“Combination regimens—particularly with checkpoint inhibitors and chemotherapy—are showing promise for the treatment of patients with squamous non–small cell lung cancer (NSCLC).
“Beyond the May 2017 FDA approval of pembrolizumab (Keytruda) plus carboplatin/pemetrexed for nonsquamous patients regardless of PD-L1 status, researchers are turning their focus to immunotherapy combinations in squamous patients in ongoing clinical trials. For example, the randomized, open-label, phase III IMpower131 study is evaluating the safety and efficacy of atezolizumab (Tecentriq) in combination with carboplatin/paclitaxel or carboplatin/nab-paclitaxel (Abraxane) versus carboplatin/nab-paclitaxel in chemotherapy-naïve patients with stage IV squamous NSCLC (NCT02367794). The trial, which has a primary endpoint of progression-free survival, is expected to enroll 1021 patients.”
“The FDA granted priority review to a supplemental biologics license application for pembrolizumab in combination with chemotherapy for first-line treatment of patients with metastatic, nonsquamous non–small cell lung cancer, according to the drug’s manufacturer.
“The application seeks approval of pembrolizumab (Keytruda, Merck), an anti–PD-1 therapy, in combination with pemetrexed and carboplatin regardless of patients’ PD-L1 expression, provided they have no EGFR or ALK mutations.
“The FDA is expected to make a decision by May 10.”
“Treatment with the multikinase inhibitor cabozantinib (Cabometyx) alone or with erlotinib (Tarceva) improved progression-free survival vs erlotinib alone in second- or third-line treatment of advanced nonsquamous epidermal growth factor receptor (EGFR) wild-type non–small cell lung cancer (NSCLC), according to the phase II ECOG-ACRIN 1512 trial reported by Neal et al in The Lancet Oncology.”
“The combination of pemetrexed and gefitinib offered improved progression-free survival (PFS) over gefitinib alone in East Asian patients with advanced nonsquamous non–small-cell lung cancer (NSCLC) and activating EGFR mutations, according to a new randomized, open-label study.
“EGFR tyrosine kinase inhibitors (TKIs) including gefitinib have been shown to improve outcomes in patients with EGFR-mutated NSCLC. ‘Given their different mechanisms of action, combination treatment with EGFR-TKIs and chemotherapy may further improve outcomes,’ wrote study authors led by James Chih-Hsin Yang, MD, PhD, of National Taiwan University Hospital in Taipei. Previous trials of such combinations have not shown clinical benefit, however, though this could have been because of antagonism between the agents used or because wild-type EGFR patients were included.”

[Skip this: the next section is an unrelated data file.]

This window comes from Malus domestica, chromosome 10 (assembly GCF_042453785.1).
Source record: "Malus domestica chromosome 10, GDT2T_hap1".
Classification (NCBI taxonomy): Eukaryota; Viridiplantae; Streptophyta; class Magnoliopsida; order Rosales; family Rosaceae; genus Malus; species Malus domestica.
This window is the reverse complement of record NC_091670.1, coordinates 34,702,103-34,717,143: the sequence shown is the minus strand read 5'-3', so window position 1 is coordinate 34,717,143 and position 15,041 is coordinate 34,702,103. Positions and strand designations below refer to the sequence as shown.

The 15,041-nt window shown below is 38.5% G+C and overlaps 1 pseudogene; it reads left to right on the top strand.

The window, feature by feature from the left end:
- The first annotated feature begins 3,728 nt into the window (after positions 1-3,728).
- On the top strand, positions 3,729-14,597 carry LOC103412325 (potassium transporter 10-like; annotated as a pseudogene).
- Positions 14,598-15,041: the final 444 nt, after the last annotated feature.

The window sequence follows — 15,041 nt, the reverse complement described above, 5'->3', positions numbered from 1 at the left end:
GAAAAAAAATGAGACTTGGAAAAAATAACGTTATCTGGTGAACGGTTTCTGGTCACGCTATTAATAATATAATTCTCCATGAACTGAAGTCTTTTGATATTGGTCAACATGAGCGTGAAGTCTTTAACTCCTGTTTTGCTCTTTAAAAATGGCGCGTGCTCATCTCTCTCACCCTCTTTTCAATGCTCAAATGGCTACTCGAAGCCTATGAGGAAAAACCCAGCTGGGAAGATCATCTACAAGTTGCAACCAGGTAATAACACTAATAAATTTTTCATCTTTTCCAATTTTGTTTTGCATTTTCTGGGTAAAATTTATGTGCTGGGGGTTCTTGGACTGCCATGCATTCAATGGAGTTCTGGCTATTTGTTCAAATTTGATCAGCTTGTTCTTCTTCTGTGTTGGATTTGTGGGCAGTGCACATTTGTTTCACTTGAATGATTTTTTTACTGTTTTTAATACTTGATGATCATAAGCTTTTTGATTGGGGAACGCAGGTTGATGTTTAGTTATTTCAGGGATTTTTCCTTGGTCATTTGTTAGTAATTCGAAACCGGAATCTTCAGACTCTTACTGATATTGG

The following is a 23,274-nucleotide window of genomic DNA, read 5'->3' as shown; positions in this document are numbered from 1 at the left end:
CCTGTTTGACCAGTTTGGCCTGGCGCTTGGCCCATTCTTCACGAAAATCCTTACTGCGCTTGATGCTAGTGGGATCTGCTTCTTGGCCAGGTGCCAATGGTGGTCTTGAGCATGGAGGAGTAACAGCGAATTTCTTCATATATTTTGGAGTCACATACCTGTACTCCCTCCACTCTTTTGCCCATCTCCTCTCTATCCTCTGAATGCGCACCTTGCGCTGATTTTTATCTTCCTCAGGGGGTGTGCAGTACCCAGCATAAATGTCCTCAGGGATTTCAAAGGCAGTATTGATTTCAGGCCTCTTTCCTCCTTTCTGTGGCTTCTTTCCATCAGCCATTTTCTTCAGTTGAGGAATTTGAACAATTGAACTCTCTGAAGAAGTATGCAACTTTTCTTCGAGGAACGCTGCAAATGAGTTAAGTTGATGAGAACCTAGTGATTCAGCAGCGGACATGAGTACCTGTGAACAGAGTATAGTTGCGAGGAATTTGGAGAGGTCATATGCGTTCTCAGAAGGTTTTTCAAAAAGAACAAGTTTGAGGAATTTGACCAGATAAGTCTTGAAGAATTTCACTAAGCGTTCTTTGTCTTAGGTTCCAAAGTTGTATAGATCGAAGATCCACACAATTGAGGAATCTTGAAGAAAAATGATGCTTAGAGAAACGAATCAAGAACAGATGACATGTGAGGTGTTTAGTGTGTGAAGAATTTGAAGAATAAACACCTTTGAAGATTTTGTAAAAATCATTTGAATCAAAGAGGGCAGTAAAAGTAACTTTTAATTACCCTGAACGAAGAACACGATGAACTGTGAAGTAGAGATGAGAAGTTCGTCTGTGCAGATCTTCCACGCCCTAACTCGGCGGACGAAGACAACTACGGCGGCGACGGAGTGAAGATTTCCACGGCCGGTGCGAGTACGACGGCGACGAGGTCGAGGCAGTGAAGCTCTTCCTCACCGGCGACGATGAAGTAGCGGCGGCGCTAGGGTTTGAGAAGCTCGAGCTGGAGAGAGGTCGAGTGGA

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“Nivolumab (Opdivo) has received an FDA priority review designation for patients with previously treated nonsquamous non–small cell lung cancer (NSCLC), according to the developer of the PD-1 inhibitor, Bristol-Myers Squibb (BMS). Under the expedited process, the FDA’s decision deadline is January 2, 2016.
“The FDA simultaneously granted nivolumab a breakthrough therapy designation in this setting. The priority and breakthrough designations are based on data from the phase III CheckMate-057 trial, in which second-line nivolumab reduced the risk of death by 27% versus docetaxel in patients with nonsquamous NSCLC, including a 60% risk reduction among patients with the highest levels of PD-L1 expression.
“Nivolumab was previously approved in March 2015 for patients with squamous cell NSCLC who have progressed on or after platinum-based chemotherapy.”
“The combination of pemetrexed and cisplatin was superior to gemcitabine and cisplatin only in those non-squamous non–small-cell lung cancer (NSCLC) patients who were negative for the enzyme thymidylate synthase (TS), suggesting it could be used as a predictive marker to guide treatment.
“Previous research has shown that pemetrexed/cisplatin offers superior survival in nonsquamous NSCLC, while gemcitabine/cisplatin was better in squamous NSCLC. “A plausible mechanism for the histotype-dependent efficacy of pemetrexed-based chemotherapy can be explained by the presence of different levels of TS according to histologic types, with adenocarcinoma of lung cancer exhibiting a lower TS protein expression level than squamous cell carcinoma or neuroendocrine carcinoma,” wrote study authors led by Myung-Ju Ahn, MD, PhD, of Sungkyunkwan University School of Medicine in Seoul.
“TS is involved in de novo DNA synthesis, and inhibiting the enzyme leads to arrested cell proliferation; pemetrexed’s antitumor effects arise from inhibition of TS. The new study’s results were published online ahead of print in the Journal of Clinical Oncology.”